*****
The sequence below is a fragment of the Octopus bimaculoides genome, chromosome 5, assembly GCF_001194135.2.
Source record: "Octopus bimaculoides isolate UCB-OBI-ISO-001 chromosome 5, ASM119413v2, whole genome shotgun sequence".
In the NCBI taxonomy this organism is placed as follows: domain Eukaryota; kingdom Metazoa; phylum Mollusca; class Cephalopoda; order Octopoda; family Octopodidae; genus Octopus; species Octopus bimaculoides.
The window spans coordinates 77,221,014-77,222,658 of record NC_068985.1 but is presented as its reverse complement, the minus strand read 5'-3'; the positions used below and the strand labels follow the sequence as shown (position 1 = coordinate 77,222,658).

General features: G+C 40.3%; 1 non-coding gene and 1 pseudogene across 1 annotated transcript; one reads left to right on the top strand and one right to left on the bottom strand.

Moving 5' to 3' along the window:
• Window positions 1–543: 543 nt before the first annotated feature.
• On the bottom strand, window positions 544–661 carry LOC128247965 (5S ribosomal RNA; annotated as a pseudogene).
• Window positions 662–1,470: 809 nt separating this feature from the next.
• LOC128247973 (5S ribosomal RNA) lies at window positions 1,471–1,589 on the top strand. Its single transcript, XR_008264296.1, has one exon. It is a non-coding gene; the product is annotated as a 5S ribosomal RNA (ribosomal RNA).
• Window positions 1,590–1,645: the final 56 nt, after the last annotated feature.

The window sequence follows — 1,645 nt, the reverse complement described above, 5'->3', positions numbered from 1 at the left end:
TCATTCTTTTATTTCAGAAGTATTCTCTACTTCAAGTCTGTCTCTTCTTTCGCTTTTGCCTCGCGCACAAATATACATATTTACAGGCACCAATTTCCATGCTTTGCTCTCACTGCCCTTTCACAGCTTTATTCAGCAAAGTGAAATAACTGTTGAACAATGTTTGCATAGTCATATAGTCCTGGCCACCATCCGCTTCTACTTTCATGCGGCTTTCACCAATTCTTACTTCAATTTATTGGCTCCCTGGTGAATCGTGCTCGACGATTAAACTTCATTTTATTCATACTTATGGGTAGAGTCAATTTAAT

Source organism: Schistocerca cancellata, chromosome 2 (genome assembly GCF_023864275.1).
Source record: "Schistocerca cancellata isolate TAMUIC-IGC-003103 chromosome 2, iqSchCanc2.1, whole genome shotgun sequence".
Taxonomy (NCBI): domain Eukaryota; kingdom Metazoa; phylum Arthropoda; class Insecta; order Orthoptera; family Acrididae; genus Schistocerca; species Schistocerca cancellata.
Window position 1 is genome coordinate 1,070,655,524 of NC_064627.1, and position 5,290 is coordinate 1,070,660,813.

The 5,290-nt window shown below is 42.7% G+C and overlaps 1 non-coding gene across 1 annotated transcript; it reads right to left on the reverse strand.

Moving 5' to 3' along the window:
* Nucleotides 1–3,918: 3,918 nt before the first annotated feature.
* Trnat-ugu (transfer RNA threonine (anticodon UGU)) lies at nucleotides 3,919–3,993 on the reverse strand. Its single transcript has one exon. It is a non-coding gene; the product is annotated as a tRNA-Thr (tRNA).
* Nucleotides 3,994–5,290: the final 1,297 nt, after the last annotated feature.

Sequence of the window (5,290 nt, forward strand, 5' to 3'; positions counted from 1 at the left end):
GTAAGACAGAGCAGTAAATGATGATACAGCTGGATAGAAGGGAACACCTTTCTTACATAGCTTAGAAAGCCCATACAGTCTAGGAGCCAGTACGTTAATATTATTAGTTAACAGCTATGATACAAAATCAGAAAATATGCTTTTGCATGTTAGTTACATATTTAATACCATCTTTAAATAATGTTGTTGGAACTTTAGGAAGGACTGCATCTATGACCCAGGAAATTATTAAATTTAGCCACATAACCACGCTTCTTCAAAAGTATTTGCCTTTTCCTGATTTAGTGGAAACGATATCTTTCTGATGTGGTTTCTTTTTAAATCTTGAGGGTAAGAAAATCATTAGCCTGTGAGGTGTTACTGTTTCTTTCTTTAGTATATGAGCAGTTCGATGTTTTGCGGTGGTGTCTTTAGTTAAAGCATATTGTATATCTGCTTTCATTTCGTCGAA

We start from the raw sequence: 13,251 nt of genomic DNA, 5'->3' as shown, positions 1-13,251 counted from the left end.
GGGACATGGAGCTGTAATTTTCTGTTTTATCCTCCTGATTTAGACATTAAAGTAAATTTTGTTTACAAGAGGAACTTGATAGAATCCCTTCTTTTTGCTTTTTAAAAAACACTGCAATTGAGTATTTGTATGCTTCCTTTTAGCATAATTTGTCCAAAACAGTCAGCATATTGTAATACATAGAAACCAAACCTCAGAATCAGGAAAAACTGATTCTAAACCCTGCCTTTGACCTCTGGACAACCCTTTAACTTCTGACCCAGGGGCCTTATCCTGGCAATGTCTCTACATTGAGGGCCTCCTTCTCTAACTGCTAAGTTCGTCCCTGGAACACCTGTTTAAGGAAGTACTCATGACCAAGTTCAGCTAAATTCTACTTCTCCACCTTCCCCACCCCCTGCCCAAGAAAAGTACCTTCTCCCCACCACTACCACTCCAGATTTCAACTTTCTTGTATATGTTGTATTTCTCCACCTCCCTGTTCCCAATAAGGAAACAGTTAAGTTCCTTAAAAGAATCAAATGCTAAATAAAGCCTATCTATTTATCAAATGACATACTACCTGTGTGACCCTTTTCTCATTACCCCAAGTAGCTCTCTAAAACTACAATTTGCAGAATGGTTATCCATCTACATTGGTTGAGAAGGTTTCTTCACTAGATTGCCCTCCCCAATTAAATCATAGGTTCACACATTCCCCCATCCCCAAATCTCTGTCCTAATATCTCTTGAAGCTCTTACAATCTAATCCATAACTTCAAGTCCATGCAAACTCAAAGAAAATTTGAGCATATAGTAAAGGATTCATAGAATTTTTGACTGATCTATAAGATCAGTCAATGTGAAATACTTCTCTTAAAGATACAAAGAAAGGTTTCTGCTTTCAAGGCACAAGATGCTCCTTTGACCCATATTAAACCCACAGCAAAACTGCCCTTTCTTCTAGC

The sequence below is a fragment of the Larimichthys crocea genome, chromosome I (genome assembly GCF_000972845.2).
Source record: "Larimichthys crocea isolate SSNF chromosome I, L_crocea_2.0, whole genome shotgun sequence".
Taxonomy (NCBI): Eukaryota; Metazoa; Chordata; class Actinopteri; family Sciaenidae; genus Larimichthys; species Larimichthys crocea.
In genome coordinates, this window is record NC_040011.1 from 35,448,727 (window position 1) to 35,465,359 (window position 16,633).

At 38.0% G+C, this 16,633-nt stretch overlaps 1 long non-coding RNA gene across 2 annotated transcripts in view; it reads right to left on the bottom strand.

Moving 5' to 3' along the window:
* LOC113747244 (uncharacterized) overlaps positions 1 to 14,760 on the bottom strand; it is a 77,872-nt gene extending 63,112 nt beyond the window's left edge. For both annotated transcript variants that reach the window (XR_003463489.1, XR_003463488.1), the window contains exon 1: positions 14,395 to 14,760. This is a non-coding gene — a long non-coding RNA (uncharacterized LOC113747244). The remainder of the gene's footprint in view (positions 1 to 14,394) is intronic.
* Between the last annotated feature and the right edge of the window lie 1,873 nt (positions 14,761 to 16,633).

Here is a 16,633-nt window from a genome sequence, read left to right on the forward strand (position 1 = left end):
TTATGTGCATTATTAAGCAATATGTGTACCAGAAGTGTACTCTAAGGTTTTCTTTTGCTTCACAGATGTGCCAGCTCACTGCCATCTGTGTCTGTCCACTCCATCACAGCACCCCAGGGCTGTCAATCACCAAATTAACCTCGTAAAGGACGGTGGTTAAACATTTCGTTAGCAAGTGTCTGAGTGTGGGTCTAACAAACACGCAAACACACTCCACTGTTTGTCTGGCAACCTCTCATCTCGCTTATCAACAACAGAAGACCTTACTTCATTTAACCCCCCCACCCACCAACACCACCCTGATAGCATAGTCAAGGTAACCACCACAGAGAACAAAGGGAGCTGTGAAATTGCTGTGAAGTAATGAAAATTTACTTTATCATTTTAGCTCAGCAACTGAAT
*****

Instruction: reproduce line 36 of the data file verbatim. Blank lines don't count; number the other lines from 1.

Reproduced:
TTATGTGCATTATTAAGCAATATGTGTACCAGAAGTGTACTCTAAGGTTTTCTTTTGCTTCACAGATGTGCCAGCTCACTGCCATCTGTGTCTGTCCACTCCATCACAGCACCCCAGGGCTGTCAATCACCAAATTAACCTCGTAAAGGACGGTGGTTAAACATTTCGTTAGCAAGTGTCTGAGTGTGGGTCTAACAAACACGCAAACACACTCCACTGTTTGTCTGGCAACCTCTCATCTCGCTTATCAACAACAGAAGACCTTACTTCATTTAACCCCCCCACCCACCAACACCACCCTGATAGCATAGTCAAGGTAACCACCACAGAGAACAAAGGGAGCTGTGAAATTGCTGTGAAGTAATGAAAATTTACTTTATCATTTTAGCTCAGCAACTGAAT